ad:tech is in New York this week, and already the provoking comments and articles have started

The new has a posting about our industry's AWOL status at ad:tech in NYC
Nice to know I'm not the only one who thinks this way... but Randy's heard this complaint from me before. Great, so now there's two of us. Wow... our grassroots movement has doubled.

E-Books in schools; sometimes, it has to go to a vote! Funny, where are the people in the associations who are supposed to make us aware of these kinds of government things? Not a peep out of the book or printing associations about this. This is the first I've heard about anything called "SCORM"
e-book story

Agencies creating content and advertising beyond their typical range

Verizon is in talks with YouTube for video over cell phones. Note that Google just bought YouTube. Also note that the cell phone is a horrible way to view videos... when you're over 50, as I am... and the vision is starting to be affected. But also remember many cell phones are really ear pieces wirelessly linked to PDAs.... and video on PDAs can actually work!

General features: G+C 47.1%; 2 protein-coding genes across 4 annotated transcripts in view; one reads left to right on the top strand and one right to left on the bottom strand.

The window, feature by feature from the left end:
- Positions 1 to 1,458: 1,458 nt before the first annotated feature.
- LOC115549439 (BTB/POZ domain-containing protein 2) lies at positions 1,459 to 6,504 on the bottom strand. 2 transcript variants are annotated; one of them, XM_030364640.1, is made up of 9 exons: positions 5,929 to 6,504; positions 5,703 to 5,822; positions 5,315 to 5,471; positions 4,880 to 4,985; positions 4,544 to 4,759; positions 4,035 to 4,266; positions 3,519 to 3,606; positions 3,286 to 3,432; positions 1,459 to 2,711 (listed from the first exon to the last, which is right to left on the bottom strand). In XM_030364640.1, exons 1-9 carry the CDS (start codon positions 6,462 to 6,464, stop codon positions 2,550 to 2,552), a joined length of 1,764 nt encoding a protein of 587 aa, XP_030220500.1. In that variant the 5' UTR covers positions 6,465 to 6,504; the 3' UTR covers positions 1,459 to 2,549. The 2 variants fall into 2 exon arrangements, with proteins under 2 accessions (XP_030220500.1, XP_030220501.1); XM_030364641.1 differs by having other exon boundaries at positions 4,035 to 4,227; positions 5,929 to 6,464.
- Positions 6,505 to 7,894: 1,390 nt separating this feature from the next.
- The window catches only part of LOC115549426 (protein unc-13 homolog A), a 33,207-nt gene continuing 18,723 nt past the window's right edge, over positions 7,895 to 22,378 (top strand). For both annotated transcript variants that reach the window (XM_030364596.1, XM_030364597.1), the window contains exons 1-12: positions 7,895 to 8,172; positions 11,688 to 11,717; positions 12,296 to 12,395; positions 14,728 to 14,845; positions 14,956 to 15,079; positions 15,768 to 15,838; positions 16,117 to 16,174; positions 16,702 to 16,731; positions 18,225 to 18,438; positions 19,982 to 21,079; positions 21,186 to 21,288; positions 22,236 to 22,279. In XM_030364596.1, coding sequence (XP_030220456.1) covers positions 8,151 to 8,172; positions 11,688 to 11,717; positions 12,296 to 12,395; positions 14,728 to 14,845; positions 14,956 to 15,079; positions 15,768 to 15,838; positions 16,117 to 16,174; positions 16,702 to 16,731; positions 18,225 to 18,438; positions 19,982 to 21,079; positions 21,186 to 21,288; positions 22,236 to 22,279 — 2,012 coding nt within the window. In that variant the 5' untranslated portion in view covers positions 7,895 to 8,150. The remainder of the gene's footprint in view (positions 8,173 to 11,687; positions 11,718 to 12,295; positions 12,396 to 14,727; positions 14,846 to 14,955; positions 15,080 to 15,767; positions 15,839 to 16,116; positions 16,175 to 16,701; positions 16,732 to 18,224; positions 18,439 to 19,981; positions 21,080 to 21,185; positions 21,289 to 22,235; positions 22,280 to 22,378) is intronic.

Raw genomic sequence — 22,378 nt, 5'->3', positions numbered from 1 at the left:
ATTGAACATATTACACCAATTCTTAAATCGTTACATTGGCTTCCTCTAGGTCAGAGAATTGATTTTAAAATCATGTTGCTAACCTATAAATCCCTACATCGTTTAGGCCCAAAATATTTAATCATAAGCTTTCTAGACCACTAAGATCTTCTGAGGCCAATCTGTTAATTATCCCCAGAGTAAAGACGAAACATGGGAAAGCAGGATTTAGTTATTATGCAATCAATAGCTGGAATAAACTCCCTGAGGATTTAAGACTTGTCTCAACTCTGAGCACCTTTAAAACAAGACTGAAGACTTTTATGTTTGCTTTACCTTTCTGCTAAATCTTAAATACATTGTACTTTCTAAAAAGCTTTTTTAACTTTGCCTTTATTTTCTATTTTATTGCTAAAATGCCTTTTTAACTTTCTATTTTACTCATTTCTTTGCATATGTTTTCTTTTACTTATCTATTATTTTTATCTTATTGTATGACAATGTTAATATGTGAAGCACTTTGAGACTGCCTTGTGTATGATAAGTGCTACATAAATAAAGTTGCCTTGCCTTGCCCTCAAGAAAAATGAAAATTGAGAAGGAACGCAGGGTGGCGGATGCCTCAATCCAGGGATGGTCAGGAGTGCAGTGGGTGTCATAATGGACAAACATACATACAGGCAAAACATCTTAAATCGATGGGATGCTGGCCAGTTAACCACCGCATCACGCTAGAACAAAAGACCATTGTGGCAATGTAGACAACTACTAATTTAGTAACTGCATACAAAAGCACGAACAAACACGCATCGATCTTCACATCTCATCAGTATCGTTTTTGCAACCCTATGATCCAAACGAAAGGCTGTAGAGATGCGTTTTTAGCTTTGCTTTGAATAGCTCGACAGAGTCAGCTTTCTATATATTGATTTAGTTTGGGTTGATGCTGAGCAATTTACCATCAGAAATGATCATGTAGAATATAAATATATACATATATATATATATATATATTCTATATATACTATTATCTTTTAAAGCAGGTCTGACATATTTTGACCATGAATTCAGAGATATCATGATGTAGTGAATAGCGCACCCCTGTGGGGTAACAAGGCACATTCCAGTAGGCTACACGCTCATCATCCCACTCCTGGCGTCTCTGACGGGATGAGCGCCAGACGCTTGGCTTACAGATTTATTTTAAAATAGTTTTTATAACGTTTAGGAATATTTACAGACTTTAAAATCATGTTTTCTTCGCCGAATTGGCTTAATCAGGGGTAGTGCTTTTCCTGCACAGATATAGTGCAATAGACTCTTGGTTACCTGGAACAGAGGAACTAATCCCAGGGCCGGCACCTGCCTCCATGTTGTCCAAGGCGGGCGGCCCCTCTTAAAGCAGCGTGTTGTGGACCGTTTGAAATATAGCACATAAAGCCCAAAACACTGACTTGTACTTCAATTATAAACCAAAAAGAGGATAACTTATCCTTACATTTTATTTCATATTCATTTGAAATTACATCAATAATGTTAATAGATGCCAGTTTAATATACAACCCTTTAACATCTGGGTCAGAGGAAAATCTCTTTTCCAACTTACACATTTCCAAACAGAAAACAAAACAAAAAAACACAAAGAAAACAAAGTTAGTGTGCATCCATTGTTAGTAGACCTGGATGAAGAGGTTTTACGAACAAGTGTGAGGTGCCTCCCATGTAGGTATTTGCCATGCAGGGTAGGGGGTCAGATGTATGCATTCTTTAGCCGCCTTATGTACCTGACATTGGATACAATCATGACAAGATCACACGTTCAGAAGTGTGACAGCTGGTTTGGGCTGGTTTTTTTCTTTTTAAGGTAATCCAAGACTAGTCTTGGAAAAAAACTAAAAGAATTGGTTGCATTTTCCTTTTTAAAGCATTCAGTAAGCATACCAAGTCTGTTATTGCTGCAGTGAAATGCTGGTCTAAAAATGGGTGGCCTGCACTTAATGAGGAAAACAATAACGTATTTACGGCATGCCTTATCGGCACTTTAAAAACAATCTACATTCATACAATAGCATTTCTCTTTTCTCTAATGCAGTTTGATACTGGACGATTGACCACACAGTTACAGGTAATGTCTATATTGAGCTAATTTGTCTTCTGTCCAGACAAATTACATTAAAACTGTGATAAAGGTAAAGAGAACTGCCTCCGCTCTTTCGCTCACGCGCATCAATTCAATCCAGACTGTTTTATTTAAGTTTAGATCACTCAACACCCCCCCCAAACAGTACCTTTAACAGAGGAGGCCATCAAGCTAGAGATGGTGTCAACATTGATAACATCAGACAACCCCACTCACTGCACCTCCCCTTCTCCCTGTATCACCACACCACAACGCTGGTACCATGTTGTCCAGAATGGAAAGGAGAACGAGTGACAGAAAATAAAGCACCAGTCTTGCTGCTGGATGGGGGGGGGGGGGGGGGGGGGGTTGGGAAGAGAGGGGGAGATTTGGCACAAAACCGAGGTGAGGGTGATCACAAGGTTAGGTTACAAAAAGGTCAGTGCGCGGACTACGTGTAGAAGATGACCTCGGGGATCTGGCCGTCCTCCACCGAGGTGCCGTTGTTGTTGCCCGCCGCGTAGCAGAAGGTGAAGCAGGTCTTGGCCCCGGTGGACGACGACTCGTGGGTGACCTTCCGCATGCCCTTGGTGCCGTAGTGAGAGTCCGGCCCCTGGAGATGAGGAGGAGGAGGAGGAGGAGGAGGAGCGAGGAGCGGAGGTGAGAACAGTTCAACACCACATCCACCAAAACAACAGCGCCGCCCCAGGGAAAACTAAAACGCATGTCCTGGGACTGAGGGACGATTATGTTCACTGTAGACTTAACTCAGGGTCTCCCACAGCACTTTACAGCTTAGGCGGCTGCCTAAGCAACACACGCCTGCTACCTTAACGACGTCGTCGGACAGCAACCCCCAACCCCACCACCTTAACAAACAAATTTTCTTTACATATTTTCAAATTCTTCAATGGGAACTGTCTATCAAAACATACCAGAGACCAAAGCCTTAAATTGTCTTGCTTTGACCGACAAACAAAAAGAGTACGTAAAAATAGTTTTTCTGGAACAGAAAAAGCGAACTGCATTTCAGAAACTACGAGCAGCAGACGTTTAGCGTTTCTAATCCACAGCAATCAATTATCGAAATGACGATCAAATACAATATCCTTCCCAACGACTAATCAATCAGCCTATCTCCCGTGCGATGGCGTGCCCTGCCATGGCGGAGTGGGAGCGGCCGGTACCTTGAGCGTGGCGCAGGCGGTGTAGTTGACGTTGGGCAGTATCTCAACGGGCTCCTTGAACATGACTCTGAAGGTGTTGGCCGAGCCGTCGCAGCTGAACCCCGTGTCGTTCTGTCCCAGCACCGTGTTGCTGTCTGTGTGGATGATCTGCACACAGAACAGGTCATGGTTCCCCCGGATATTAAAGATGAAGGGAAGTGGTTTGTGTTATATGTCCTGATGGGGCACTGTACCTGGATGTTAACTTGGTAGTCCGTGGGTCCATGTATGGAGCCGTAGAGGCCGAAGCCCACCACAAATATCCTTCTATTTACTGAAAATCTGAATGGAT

I know people will ask about the election and its effect on the economy. The Senate and House Republicans got what they deserved for bad leadership and a loss of the values that got them elected. They became inside-the-beltway and got used to being in power so much so that they squandered it. Frist was a horrible majority leader who got nothing done. Hastert always seemed lost. It also goes to show that mid-term elections are often the times of greatest change. Remember this, however, and that is that Fed actions are a far bigger determinant of economic conditions than fiscal policy, especially in the short term. The bigger issue is that income and corporate taxes need to be renewed, otherwise they just return to prior levels with no action necessary. Paradoxically, the stock market does very well under Democratic control of Congress. Cynically, the higher degree of regulations on business that emerge from such controls (even Sarbanes-Oxley, which was way overdone) creates barriers the big businesses use to block competitors. Big business loves regulations, especially when they can lobby to have it work against competitors. In the past, this would have been a time to be in outright fear of protectionism. Big business is too connected worldwide and benefitting too much from international operations for the new Congress to do anything that will stop that. Sure, they'll have hearings and press conferences, but U.S. jobs are so dependent on trade that nothing serious will get done in the long run. (Remember, it was Bush43 who pushed for the steel tariffs, which hurt the economy rather significantly at the time). Small business usually does poorly under Democratic control (remember, whichever party runs the House runs the Federal budget; you don't need the Presidency to run the country from a financial perspective). We may have changed parties, but bluster and the photo-op will still be in office. Buy big company stocks. Sell Vistaprint and Staples. (please don't take stock advice from someone who is unlicensed or unqualified to give it, notably yours truly, but this would be the theme, in my mind).